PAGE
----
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Transforming Data for Tableau (part 2)

In this second part of the blog post, I am going to discuss how I added data about electricity generation in the U.S.A. to the output data file discussed in part one of this blog post. As before, I will transform the data using the Datamartist software so that Tableau's powerful visualization software can be used to share information about U.S. electricity generation.

Once again, the U.S. Energy Information Administration was the source of the data (, Table 10). This time, the data was provided as one Microsoft Excel spreadsheet giving detailed information about the thousands of electric power generation companies in the U.S.A. The raw Excel file from the website had some merged cells, and had column names in multiple rows, so we had to clean it up a bit before importing. This is often the case, when using files that are more reports than raw data.

Even after these formating fixes, as is often the case, the data in its original form is not what we need- due to the large size and slightly different formatting of this spreadsheet, it was necessary to transform the data before combining it with the electricity consumer data. A visual map of these data transformations is provided in the screen shot of the Datamartist canvas below.

As seen in the screen shot above, the first data transformation carried out was a data summarizing operation. In this operation, the input data was summarized by state and class of ownership, converting the 3200 row input data file into a data file containing only 170 rows of data.

The next data transformation step required the use of the "Join" function. This is a very useful function in the Datamartist software because it allows two data files with different formatting to be joined together into one data file. In this instance, the summarized electricity generation data file was joined with a data file containing U.S.A. state abbreviations. This was done because the U.S.A. electricity generation input data file only contained state abbreviations. The result of this joining operation inserted a column containing the states full name based on the state abbreviation used in input data file.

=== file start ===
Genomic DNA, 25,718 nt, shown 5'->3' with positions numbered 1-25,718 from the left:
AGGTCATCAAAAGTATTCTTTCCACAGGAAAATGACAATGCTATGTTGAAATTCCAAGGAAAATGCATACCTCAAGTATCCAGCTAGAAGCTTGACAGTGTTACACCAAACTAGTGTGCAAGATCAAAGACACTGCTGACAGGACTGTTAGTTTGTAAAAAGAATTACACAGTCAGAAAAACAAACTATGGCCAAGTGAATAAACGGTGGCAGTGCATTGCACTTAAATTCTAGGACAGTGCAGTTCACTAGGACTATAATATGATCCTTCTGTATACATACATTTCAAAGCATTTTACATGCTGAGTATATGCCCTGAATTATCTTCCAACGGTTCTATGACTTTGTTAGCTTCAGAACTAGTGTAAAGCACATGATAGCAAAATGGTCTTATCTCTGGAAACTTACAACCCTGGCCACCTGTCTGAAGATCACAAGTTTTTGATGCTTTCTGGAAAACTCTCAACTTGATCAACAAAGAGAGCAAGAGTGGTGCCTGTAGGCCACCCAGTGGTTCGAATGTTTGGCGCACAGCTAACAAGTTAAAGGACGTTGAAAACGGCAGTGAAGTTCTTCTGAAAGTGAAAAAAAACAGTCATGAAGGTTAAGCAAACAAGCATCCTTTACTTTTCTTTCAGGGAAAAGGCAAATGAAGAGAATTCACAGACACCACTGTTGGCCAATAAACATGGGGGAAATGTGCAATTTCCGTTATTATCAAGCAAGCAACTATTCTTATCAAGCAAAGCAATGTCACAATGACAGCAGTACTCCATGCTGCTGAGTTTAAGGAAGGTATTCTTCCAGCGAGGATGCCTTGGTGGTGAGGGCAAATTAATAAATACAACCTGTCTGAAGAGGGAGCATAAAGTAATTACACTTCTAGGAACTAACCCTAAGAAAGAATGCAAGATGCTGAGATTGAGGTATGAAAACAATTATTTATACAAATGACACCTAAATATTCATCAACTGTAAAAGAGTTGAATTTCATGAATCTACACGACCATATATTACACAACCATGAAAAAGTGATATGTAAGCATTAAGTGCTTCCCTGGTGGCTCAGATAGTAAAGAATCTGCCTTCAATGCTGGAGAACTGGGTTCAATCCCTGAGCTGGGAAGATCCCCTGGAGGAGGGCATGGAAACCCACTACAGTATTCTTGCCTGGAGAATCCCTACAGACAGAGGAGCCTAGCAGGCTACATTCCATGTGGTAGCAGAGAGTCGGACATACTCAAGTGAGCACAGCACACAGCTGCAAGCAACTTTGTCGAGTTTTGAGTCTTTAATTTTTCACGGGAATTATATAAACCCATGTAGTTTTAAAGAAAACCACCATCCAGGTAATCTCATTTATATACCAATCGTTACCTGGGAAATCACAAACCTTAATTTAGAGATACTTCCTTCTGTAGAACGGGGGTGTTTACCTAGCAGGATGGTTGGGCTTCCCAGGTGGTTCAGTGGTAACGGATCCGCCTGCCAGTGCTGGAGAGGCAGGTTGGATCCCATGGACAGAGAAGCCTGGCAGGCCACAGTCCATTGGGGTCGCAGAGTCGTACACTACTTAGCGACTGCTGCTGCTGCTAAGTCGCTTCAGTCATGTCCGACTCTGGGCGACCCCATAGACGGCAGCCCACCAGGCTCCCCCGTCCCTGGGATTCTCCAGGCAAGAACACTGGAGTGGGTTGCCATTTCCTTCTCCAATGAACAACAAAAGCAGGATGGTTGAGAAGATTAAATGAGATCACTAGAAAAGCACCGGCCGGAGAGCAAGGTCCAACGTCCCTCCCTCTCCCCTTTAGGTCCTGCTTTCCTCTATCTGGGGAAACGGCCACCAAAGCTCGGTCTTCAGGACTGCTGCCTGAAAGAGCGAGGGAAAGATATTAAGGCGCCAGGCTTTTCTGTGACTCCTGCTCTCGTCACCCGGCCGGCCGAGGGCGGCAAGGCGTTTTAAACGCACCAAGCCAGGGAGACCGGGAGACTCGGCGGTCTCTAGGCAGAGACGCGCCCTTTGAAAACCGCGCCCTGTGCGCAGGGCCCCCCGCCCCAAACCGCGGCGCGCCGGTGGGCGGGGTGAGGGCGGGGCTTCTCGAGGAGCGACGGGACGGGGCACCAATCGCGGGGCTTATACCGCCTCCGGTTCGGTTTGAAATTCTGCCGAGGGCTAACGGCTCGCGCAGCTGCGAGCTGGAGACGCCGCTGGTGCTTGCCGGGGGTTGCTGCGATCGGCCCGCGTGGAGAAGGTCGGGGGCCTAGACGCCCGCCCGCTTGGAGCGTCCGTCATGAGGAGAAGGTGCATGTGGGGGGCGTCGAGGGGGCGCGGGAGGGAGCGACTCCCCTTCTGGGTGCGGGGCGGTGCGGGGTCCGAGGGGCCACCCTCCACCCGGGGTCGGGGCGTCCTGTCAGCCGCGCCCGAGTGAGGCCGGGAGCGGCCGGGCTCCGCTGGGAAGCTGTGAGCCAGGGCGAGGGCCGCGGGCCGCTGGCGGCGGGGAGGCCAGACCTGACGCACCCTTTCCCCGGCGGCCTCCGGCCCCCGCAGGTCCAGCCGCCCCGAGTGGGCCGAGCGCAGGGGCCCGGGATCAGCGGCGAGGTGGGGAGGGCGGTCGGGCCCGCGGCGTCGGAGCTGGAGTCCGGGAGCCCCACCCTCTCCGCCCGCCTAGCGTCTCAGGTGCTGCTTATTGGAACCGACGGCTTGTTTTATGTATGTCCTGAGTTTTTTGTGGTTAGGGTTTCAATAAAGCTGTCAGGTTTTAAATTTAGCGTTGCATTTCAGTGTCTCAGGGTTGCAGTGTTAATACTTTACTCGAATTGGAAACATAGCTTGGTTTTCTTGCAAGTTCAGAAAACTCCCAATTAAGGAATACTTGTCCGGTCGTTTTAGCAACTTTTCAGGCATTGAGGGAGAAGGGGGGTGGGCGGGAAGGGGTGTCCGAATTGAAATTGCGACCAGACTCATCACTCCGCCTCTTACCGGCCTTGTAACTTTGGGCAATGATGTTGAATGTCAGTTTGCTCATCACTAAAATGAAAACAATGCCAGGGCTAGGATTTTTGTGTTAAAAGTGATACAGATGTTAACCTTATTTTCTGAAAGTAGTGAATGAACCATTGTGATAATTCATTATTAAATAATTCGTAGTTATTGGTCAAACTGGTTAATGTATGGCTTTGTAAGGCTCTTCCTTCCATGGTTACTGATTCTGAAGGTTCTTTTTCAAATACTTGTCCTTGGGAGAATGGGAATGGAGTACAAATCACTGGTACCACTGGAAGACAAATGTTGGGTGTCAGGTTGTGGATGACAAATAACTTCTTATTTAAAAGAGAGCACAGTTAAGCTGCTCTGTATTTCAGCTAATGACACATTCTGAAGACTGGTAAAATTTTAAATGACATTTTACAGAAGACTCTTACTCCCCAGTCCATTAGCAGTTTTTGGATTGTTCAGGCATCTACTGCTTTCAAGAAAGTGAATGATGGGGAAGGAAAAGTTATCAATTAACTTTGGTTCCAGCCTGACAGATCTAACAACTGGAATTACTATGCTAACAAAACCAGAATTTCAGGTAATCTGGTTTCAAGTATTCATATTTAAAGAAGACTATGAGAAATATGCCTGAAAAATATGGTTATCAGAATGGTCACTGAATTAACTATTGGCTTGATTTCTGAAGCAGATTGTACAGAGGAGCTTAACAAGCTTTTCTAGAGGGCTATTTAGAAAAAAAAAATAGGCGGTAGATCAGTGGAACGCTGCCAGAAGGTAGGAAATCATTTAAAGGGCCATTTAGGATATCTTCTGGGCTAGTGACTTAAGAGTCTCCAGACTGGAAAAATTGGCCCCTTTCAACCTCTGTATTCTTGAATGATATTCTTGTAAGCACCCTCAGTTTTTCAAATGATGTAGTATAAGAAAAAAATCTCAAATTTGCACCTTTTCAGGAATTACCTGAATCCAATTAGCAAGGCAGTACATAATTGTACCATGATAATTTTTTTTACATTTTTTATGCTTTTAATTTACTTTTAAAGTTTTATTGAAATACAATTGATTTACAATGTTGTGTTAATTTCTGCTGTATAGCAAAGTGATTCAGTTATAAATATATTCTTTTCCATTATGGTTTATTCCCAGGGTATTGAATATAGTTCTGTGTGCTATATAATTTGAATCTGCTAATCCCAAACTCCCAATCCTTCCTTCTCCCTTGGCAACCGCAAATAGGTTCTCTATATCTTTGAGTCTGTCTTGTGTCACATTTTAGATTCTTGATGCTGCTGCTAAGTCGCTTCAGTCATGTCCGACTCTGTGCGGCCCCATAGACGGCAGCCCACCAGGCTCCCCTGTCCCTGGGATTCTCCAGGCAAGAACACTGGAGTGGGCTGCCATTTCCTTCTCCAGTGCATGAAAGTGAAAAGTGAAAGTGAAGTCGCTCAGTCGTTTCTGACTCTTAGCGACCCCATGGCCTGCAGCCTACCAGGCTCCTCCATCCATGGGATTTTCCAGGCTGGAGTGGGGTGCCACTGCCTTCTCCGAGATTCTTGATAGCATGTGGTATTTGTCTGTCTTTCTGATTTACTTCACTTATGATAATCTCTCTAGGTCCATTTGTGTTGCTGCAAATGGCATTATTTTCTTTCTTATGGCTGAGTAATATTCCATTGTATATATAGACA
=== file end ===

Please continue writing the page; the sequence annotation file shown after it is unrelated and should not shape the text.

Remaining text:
With the join operation complete, the data was further transformed using the "Calculate" and "Sort" functions. The "Calculate" function was used to remove the data column containing the state abbreviations, as the previous "Join" function had added a column with the states full name. The "Sort" function was then used to sort the electricity data by state and class of ownership.

The data was then put through one last calculation function that renamed the column names, before being exported as a text file.
Now that the electricity generation data has been transformed, the Tableau visualizations can be used to present the data. It is worthwhile noting that since I joined the electricity consumption data with the electricity generation data before exporting it from Datamartist, I only needed to import one data file into Tableau Public 5.2. This single data file contained all of the information required to create both the electricity consumption and generation visualizations. As with part one of this blog post, I have included a Tableau dashboard summarizing state level electricity generation statistics below. This visualization is very similar to the visualization in the first part of this blog post. You can try it for yourself by clicking a state on the map and watching the table below the map update to present data about that particular state.

See the Data Transform Yourself!!!
All of the data files used in the data transformations in part one and part two of this blog post, as well as the Datamartist .dmc file, can be downloaded in a ZIP file here. You can see the data transformations discussed in these blog posts for yourself by downloading the free trial, install Datamartist, and then put all the files in the above zip file to the "My Datamartist" folder that datamartist creates in your "Documents" folder. Then just open the "Electricity Example.dmc" file in Datamartist and check it out.

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